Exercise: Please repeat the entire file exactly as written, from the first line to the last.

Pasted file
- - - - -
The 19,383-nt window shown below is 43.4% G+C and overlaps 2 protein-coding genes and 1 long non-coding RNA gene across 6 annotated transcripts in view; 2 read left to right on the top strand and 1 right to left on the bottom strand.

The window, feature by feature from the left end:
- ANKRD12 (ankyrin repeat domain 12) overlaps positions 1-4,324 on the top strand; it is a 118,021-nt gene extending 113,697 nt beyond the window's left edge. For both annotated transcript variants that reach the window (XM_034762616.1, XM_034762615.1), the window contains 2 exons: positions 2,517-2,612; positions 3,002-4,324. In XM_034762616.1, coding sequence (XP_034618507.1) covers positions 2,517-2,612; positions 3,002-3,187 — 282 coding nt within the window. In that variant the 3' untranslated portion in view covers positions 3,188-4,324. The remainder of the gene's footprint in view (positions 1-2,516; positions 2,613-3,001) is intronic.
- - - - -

The 19,383-nt window shown below is 43.4% G+C and overlaps 2 protein-coding genes and 1 long non-coding RNA gene across 6 annotated transcripts in view; 2 read left to right on the top strand and 1 right to left on the bottom strand.

The window, feature by feature from the left end:
- ANKRD12 (ankyrin repeat domain 12) overlaps positions 1-4,324 on the top strand; it is a 118,021-nt gene extending 113,697 nt beyond the window's left edge. For both annotated transcript variants that reach the window (XM_034762616.1, XM_034762615.1), the window contains 2 exons: positions 2,517-2,612; positions 3,002-4,324. In XM_034762616.1, coding sequence (XP_034618507.1) covers positions 2,517-2,612; positions 3,002-3,187 — 282 coding nt within the window. In that variant the 3' untranslated portion in view covers positions 3,188-4,324. The remainder of the gene's footprint in view (positions 1-2,516; positions 2,613-3,001) is intronic.